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American Detective Fiction    April 1841-July 1891

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  Published in three parts in
Ladies’ Companion, November 1842, December 1842, and February 1843

    "The Mystery of Marie Roget" continued from p. 28

perfumery girl, finds no great difference between them, and reaches at once the conclusion that she, in her walks, would be equally liable to recognition with himself. This could only be the case were her walks of the same unvarying, methodical character, and within the same species of limited region as are his own. He passes to and fro, at regular intervals, within a confined periphery, abounding in individuals who are led to observation of his person through interest in the kindred nature of his occupation with their own. But the walks of Marie may, in general, be supposed discursive. In this particular instance, it will be understood as most probable, that she proceeded upon a route of more than average diversity from her accustomed ones. The parallel which we imagine to have existed in the mind of Le Commerciel would only be sustained in the event of the two individuals’ traversing the whole city. In this case, granting the personal acquaintances to be equal, the chances would be also equal that an equal number of personal encounters would be made. For my own part, I
 

 

 

should hold it not only as possible, but as very far more than probable, that Marie might have proceeded, at any given period, by any one of the many routes between her own residence and that of her aunt, without meeting a single individual whom she knew, or by whom she was known. In viewing this question in its full and proper light, we must hold steadily in mind the great disproportion between the personal acquaintances of even the most noted individual in Paris, and the entire population of Paris itself.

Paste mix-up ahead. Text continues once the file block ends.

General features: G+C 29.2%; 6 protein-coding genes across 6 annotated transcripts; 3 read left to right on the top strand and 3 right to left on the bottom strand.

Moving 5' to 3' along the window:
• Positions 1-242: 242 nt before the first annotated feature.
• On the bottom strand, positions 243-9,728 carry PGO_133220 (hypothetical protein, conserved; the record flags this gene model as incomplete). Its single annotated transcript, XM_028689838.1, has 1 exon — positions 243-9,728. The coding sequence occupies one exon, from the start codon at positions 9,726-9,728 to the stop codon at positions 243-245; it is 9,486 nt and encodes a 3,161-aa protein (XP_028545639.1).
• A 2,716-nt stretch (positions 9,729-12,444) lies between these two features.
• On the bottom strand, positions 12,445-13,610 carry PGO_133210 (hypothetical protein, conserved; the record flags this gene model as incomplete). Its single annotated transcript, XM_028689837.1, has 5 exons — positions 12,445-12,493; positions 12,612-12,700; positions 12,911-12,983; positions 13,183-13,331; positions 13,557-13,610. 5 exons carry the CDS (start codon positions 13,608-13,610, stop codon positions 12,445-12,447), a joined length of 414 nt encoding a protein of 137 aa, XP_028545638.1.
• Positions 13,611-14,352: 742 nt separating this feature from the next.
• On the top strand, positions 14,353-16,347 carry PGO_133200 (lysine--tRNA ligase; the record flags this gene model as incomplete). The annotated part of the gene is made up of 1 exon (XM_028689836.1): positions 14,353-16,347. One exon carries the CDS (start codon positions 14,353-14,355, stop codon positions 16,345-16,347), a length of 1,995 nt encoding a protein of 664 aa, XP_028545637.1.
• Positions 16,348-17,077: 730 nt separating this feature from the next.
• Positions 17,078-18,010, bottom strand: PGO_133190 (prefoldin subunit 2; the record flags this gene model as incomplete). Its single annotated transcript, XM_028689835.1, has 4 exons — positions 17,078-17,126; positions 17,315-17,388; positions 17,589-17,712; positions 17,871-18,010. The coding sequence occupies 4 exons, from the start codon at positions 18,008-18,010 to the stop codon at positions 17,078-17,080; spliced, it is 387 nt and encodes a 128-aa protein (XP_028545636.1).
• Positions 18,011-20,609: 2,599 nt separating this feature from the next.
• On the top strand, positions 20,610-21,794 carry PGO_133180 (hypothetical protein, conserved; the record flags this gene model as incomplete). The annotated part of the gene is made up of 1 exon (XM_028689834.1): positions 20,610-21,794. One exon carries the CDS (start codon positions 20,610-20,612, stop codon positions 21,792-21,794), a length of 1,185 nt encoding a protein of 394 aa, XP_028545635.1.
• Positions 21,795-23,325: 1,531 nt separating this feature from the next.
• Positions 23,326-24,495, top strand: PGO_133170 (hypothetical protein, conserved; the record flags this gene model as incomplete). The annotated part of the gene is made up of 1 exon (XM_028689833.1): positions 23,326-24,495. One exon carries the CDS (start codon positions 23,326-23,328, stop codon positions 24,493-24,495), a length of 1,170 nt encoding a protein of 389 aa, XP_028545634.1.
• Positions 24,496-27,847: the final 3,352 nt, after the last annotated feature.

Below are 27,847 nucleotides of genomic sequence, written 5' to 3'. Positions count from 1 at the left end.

“But whatever force there may still appear to be in the suggestion of Le Commerciel, will be much diminished when we take into consideration the hour at which the girl went abroad. ‘It was when the streets were full of people,’ says Le Commerciel, ‘that she went out.’ But not so. It was at nine o’clock in the morning. Now at nine o’clock of every morning in the week, with the exception of Sunday, the streets of the city are, it is true, thronged with people. At nine on Sunday, the populace are chiefly within doors preparing for church. No one of observation, can have failed to notice the peculiarly deserted air of the town, from about

Continued on p. 30

 

 


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